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Facebook and Big Pharma exploited disease “awareness” for personalized marketing


High angle close-up view still life of an opened prescription bottles with pills and medication spilling onto ae background of money, U.S. currency with Lincoln Portrait.

Pharmaceutical companies spend around $6.5 billion a year on advertising, and even though Facebook prohibits the use of “sensitive health information” in ad targeting, about $1 billion of that ad spending ends up in the companies’ pockets. Big Pharma, it turns out, has found some creative ways to work within Facebook’s rules.

Facebook’s ad targeting allows drug companies to zero-in on likely patients by aiming not for their conditions but for Facebook-defined interests that are adjacent to their illnesses, according to a report by The Markup. The site used a custom web browser to analyze what ads Facebook served to 1,200 people and why, and it found that Big Pharma frequently used illness “awareness” as a proxy for more sensitive health information.

The range of treatments advertised to potential patients ran the gamut. Novartis used “National Breast Cancer Awareness Month” to sell Facebook users on Piqray, a breast cancer pill that lists for $15,500 for a 28-day supply. AstraZeneca ran ads for Brilinta, a $405-per-month blood thinner, based on whether Facebook thought a user was interested in “stroke awareness.” And GlaxoSmithKline shows ads for Trelegy, a $600-per-month inhaler, if someone was flagged by Facebook for “chronic obstructive pulmonary disease [COPD] awareness.”

Facebook’s targeting allows pharmaceutical companies to get even more creative. GlaxoSmithKline served up ads for another COPD drug if a user showed interest in “oxygen” or “cigarettes.” COPD, of course, can be caused by emphysema, which can result from years of smoking. Merck used terms like “chemical industry,” “Corona beer,” and “bourbon” to select users for ads for Keytruda, a cancer immunotherapy that can be given to treat everything from melanoma to lung cancer, bladder cancer, and head and neck cancer. It costs $9,869.94 for a three-week course.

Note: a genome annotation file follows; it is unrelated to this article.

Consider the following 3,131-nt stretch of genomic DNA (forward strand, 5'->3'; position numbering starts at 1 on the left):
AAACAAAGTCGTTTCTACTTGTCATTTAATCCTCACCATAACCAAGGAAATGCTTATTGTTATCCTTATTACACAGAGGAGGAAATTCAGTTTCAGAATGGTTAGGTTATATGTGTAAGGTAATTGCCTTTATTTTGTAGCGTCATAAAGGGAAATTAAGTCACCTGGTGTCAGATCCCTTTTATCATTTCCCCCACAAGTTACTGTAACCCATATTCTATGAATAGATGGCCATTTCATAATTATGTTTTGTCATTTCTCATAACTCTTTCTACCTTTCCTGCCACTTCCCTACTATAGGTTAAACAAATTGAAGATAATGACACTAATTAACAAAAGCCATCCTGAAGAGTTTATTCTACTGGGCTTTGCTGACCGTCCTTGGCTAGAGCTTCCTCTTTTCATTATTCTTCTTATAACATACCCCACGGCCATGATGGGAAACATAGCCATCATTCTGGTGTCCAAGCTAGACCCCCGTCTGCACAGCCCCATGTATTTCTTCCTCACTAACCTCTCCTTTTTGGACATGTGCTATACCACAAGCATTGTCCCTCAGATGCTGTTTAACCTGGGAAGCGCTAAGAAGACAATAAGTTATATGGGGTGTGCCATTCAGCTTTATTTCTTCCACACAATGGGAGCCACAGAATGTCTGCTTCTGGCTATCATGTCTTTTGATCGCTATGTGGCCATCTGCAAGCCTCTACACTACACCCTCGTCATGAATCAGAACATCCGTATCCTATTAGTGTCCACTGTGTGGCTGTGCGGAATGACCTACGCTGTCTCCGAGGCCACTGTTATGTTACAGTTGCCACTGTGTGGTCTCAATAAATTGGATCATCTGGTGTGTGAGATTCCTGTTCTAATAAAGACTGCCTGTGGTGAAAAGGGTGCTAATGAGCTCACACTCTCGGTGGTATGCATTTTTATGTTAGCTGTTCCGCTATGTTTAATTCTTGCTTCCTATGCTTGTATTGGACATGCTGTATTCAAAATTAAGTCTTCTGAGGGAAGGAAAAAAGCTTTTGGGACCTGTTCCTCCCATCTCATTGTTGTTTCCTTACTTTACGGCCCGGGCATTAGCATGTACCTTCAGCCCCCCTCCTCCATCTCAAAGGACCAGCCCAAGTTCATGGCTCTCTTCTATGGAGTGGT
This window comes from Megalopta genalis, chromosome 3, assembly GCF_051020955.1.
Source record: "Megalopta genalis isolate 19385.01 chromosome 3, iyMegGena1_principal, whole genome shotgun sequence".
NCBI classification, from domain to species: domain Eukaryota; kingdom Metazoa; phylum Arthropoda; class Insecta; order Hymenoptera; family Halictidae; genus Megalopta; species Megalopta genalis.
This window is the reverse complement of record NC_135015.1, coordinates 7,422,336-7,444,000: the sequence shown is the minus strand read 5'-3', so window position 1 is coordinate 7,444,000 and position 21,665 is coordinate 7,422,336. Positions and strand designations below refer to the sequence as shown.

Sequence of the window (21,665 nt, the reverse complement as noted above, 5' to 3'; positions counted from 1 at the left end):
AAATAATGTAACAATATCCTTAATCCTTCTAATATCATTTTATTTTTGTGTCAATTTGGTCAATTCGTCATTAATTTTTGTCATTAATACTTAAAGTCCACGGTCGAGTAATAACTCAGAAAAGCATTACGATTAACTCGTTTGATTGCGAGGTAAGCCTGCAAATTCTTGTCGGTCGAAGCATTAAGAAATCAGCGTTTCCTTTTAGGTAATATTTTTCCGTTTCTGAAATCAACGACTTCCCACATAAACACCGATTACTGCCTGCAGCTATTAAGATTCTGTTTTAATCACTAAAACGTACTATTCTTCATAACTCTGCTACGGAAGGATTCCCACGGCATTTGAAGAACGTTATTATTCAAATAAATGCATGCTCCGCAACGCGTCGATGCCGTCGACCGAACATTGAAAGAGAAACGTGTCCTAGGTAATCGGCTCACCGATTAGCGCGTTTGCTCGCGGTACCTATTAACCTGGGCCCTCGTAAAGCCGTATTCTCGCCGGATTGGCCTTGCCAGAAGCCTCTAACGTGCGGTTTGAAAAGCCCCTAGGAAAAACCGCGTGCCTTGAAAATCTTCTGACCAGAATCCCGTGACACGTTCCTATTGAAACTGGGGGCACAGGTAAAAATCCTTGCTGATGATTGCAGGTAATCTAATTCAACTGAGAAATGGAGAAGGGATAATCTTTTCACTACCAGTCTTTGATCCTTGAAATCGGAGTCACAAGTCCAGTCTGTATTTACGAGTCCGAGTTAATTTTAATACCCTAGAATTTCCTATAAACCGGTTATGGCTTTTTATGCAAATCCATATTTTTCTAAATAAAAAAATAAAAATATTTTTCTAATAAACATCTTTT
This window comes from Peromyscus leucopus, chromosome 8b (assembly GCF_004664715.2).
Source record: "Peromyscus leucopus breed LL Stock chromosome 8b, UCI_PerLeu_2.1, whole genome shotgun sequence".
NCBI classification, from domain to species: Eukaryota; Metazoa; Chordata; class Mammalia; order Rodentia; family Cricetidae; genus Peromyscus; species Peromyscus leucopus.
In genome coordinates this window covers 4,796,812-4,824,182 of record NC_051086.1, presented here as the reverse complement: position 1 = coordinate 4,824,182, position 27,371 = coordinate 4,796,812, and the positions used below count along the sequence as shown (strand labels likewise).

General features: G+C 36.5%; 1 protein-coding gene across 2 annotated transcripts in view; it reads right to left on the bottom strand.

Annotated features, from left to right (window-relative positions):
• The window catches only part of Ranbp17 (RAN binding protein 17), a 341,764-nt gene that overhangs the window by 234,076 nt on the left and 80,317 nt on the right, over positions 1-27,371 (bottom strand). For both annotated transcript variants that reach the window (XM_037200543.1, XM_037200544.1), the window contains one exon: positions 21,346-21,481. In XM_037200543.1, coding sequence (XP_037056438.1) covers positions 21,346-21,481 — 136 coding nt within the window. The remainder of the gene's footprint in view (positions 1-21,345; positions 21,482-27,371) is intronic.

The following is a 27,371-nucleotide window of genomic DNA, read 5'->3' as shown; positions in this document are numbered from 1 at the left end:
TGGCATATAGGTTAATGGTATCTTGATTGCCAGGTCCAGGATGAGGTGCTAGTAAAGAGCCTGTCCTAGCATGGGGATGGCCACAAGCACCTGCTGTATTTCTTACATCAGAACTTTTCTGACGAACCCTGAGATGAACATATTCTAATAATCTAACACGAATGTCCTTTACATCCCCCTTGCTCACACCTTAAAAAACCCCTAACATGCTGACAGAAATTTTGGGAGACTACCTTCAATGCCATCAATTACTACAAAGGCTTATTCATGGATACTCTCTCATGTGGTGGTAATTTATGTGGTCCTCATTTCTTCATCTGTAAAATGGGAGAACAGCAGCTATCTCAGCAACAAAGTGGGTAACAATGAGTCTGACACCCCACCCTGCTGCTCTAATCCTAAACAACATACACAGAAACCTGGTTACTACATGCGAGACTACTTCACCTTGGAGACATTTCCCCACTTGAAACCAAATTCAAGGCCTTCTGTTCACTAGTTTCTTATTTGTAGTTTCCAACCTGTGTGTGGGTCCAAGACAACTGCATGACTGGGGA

Capitalizing on the opportunity, Facebook has an entire section of its “Facebook for Business” site devoted to case studies in health and pharmaceutical advertising. One for AstraZeneca shows how companies might use social advertising in concert with TV commercials, which still constitute 75 percent of pharma ad spends. A “brand lift study” run on Facebook allowed AstraZeneca to “refine targeting solutions” for Symbicort, another COPD and asthma treatment.

Interest-based ad targeting on Facebook is widely used across a variety of industries, but it has raised flags among health privacy researchers when used to sell medical treatments. Even Google has steered clear of the practice, instead selling targeted advertising based on the content next to which an ad appears. Their practice is more in line with how pharmaceuticals are advertised on TV and in magazines, where drug companies buy slots based on the overall demographics of the audience rather than individuals.

Though it may exploit users’ privacy, targeting pharmaceutical ads based on Facebook-defined interests is not illegal. In a case decided by the US Court of Appeals in 2018, the judges ruled in favor of Facebook, saying that just because users “searched and viewed publicly available health information,” they were not entitled to privacy, because Facebook’s terms allowed the company to harvest the data, and that data “cannot, in and of itself, reveal details of an individual’s health status or medical history.” The large sum of ad spends on Facebook suggests that pharmaceutical companies believe otherwise. 



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